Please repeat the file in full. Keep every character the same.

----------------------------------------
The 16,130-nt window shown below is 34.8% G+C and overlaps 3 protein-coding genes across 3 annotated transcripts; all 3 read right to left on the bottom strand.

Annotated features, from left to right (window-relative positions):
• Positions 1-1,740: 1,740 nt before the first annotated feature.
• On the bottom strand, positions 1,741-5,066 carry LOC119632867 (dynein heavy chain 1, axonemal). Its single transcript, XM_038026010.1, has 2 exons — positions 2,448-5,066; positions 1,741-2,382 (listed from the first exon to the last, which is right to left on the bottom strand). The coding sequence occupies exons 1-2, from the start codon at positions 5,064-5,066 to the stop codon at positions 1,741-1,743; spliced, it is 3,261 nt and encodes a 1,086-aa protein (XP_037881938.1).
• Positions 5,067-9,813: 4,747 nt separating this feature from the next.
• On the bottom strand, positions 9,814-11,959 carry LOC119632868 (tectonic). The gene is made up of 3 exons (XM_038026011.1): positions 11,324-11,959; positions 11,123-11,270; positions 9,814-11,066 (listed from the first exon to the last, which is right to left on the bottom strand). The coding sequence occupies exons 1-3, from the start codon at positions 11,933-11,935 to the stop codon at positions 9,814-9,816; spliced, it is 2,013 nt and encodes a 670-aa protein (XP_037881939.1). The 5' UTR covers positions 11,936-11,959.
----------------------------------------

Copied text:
The 16,130-nt window shown below is 34.8% G+C and overlaps 3 protein-coding genes across 3 annotated transcripts; all 3 read right to left on the bottom strand.

Annotated features, from left to right (window-relative positions):
• Positions 1-1,740: 1,740 nt before the first annotated feature.
• On the bottom strand, positions 1,741-5,066 carry LOC119632867 (dynein heavy chain 1, axonemal). Its single transcript, XM_038026010.1, has 2 exons — positions 2,448-5,066; positions 1,741-2,382 (listed from the first exon to the last, which is right to left on the bottom strand). The coding sequence occupies exons 1-2, from the start codon at positions 5,064-5,066 to the stop codon at positions 1,741-1,743; spliced, it is 3,261 nt and encodes a 1,086-aa protein (XP_037881938.1).
• Positions 5,067-9,813: 4,747 nt separating this feature from the next.
• On the bottom strand, positions 9,814-11,959 carry LOC119632868 (tectonic). The gene is made up of 3 exons (XM_038026011.1): positions 11,324-11,959; positions 11,123-11,270; positions 9,814-11,066 (listed from the first exon to the last, which is right to left on the bottom strand). The coding sequence occupies exons 1-3, from the start codon at positions 11,933-11,935 to the stop codon at positions 9,814-9,816; spliced, it is 2,013 nt and encodes a 670-aa protein (XP_037881939.1). The 5' UTR covers positions 11,936-11,959.